Okazaki, S. et al. Decelerated epigenetic aging associated with mood stabilizers in the blood of patients with bipolar disorder. Transl. Psychiatry 10, 129 (2020).
Consortium, G. T. Human genomics. The Genotype-Tissue Expression (GTEx) pilot analysis: multitissue gene regulation in humans. Science 348, 648–660 (2015).
Lamb, J. et al. The Connectivity Map: using gene-expression signatures to connect small molecules, genes, and disease. Science 313, 1929–1935 (2006).
Janssens, G. E. et al. Transcriptomics-based screening identifies pharmacological inhibition of Hsp90 as a means to defer aging. Cell Rep. 27, 467–480.e6 (2019).
Hayashi, T. & Su, T. P. Sigma-1 receptor chaperones at the ER-mitochondrion interface regulate Ca(2+) signaling and cell survival. Cell 131, 596–610 (2007).
Cobos, E. J., del Pozo, E. & Baeyens, J. M. Irreversible blockade of sigma-1 receptors by haloperidol and its metabolites in guinea pig brain and SH-SY5Y human neuroblastoma cells. J Neurochem. 102, 812–825 (2007).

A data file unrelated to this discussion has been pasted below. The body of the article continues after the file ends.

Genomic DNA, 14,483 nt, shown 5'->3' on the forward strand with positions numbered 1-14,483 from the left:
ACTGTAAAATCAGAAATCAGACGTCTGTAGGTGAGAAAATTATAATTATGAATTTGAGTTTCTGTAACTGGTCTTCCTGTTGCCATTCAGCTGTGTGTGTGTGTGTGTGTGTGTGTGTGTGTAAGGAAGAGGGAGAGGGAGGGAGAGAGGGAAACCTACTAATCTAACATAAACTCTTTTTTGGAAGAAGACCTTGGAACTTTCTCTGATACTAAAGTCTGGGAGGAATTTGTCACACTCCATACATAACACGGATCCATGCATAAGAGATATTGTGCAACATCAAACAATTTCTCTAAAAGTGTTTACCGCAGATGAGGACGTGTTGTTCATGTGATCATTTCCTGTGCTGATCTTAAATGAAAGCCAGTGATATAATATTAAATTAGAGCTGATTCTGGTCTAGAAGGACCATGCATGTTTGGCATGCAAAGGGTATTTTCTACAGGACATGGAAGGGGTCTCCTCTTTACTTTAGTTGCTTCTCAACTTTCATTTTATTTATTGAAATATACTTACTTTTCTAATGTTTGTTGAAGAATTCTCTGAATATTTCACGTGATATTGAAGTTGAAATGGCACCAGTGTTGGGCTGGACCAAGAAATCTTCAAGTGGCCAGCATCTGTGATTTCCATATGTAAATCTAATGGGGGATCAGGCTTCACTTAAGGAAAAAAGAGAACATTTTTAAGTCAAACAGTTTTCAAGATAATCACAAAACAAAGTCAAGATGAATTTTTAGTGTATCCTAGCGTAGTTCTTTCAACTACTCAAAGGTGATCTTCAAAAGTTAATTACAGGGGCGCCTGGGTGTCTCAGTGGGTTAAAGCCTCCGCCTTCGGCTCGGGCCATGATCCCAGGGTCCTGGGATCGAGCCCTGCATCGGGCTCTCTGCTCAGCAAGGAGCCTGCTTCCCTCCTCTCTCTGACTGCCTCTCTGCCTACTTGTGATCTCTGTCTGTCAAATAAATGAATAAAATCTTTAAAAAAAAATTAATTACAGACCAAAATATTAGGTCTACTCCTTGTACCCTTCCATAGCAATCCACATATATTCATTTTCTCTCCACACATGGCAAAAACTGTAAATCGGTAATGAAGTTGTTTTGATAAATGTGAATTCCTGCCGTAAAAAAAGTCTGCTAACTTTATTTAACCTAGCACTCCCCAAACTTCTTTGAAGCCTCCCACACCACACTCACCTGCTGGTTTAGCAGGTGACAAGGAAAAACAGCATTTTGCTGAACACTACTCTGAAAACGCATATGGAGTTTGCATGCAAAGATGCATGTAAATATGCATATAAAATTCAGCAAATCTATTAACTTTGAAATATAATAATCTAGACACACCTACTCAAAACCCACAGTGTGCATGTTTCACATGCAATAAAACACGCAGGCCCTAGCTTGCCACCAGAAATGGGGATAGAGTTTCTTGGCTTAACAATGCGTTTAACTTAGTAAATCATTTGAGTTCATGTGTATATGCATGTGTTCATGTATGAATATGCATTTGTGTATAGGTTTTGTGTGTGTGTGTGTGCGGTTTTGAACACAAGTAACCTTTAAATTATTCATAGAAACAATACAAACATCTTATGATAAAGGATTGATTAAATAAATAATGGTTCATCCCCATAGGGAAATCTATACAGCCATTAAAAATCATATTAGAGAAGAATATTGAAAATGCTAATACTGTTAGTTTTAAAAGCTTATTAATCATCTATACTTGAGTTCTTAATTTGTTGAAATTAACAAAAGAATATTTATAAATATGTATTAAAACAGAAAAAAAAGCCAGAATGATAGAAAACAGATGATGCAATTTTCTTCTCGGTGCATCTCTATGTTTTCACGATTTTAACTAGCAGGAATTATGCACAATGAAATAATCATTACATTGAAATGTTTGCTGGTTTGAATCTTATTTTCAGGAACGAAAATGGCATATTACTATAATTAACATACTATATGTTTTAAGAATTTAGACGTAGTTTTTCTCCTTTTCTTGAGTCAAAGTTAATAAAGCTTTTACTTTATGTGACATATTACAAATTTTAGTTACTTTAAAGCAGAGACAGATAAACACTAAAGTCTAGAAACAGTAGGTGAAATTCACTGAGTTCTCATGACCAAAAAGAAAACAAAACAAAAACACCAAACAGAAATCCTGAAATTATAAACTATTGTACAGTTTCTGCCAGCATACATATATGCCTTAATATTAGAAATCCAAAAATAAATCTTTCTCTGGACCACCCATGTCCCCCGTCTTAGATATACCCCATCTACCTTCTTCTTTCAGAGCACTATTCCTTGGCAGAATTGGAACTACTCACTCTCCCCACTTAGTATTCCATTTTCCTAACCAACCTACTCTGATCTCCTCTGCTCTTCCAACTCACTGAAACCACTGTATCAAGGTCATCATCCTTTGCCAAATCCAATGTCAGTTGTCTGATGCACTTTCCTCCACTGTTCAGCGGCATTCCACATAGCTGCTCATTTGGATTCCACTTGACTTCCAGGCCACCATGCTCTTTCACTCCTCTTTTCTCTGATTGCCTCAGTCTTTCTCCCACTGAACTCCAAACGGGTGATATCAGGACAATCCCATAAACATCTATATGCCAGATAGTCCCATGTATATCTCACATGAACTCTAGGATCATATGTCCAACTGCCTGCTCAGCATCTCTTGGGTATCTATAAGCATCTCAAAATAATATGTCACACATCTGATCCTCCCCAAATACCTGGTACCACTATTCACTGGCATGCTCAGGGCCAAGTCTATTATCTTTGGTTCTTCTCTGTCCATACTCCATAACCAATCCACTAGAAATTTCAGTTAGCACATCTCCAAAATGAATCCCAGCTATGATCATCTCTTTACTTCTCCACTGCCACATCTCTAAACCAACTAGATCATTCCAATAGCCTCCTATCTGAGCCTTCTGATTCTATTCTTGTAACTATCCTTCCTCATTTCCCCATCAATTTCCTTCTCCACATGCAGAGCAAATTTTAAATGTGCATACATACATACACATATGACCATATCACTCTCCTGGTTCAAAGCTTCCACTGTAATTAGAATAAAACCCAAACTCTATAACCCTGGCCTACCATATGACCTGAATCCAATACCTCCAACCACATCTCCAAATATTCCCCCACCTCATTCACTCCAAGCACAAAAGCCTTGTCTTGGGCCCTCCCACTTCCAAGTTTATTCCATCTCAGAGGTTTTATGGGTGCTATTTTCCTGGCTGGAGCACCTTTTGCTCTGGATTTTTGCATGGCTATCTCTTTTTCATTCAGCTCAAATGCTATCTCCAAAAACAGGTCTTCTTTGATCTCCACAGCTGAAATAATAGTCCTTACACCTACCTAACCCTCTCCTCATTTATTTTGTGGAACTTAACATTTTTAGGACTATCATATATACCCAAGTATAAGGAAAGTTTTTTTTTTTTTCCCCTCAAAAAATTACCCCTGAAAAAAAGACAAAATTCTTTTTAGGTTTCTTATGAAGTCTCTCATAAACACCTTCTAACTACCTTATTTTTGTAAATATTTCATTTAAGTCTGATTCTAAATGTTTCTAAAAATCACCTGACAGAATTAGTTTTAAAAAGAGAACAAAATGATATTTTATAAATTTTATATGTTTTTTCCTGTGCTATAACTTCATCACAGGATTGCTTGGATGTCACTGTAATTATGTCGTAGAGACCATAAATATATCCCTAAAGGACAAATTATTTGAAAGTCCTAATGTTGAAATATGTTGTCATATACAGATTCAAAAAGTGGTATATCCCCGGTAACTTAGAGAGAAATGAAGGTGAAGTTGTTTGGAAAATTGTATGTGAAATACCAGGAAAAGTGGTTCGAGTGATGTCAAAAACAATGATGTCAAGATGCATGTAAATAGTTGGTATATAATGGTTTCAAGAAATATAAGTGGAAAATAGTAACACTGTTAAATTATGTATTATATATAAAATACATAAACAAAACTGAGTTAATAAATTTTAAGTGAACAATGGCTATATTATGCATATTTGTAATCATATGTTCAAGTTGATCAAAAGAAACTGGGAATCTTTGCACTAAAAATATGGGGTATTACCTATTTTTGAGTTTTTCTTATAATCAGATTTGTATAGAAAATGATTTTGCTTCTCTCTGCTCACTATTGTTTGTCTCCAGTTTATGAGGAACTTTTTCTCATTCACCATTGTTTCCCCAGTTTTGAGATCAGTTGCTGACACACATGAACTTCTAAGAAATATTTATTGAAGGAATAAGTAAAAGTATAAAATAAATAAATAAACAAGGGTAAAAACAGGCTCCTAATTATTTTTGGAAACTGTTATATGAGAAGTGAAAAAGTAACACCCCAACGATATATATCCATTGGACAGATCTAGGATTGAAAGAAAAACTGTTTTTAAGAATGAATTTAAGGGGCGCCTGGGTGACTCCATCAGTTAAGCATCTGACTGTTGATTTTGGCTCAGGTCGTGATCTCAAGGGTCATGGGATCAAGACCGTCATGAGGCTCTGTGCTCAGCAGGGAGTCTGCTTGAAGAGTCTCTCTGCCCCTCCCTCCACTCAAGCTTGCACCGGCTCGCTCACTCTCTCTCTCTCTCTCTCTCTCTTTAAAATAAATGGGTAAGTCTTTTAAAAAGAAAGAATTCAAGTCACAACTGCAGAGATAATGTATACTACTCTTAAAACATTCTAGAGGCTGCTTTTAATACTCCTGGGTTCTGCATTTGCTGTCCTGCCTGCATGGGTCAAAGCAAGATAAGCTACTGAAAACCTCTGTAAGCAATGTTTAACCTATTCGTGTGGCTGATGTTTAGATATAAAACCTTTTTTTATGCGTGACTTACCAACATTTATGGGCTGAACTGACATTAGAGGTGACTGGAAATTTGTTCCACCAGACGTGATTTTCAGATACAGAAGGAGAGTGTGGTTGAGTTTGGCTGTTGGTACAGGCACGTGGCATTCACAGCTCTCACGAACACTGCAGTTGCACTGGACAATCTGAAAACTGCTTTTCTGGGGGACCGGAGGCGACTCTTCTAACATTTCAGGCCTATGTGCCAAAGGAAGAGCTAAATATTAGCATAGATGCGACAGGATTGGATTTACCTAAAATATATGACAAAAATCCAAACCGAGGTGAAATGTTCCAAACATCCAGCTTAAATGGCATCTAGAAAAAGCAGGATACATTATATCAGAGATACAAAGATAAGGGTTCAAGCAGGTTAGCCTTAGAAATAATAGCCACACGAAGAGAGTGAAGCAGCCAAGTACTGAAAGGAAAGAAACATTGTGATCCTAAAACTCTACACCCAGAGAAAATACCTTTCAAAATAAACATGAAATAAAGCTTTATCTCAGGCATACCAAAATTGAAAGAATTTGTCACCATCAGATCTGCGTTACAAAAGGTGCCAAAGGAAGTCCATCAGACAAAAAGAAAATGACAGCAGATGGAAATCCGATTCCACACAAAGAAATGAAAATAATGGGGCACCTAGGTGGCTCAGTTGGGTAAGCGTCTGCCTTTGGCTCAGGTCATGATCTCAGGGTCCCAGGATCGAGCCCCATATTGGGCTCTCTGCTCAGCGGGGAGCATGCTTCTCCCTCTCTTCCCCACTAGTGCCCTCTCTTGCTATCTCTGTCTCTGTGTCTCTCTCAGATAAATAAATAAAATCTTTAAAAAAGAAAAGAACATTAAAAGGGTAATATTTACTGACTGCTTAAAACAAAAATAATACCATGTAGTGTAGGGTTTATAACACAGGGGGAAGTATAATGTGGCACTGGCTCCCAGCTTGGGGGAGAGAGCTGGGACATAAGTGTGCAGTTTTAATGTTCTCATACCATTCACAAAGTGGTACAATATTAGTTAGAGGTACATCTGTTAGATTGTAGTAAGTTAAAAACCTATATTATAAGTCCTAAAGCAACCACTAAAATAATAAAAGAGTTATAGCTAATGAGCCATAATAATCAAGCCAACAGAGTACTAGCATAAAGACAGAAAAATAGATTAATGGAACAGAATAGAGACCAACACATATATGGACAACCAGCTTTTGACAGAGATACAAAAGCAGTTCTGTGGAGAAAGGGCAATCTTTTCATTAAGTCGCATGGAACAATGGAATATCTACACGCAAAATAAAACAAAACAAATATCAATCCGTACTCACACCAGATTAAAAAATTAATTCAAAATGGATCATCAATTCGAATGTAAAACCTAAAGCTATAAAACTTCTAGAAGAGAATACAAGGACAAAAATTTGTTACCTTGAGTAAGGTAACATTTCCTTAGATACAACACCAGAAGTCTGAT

Matsumoto, R. R. & Pouw, B. Correlation between neuroleptic binding to sigma(1) and sigma(2) receptors and acute dystonic reactions. Eur. J. Pharmacol. 401, 155–160 (2000).
Kubickova, J. et al. Haloperidol affects plasticity of differentiated NG-108 cells through sigma1R/IP3R1 complex. Cell Mol. Neurobiol. 38, 181–194 (2018).
This research was partly supported by KAKENHI under Grant Numbers 17K10283, 18H02753, 18H05428, 18H05430, 18K07567 and 21K07548. This research was partly supported by AMED under Grant Numbers JP20dm0107123 and JP21dm0207074.
The authors declare no competing interests.
Publisher’s note Springer Nature remains neutral with regard to jurisdictional claims in published maps and institutional affiliations.
About this article
Cite this article
Du, J., Nakachi, Y., Fujii, A. et al. Antipsychotics function as epigenetic age regulators in human neuroblastoma cells. Schizophr 8, 69 (2022). https://doi.org/10.1038/s41537-022-00277-1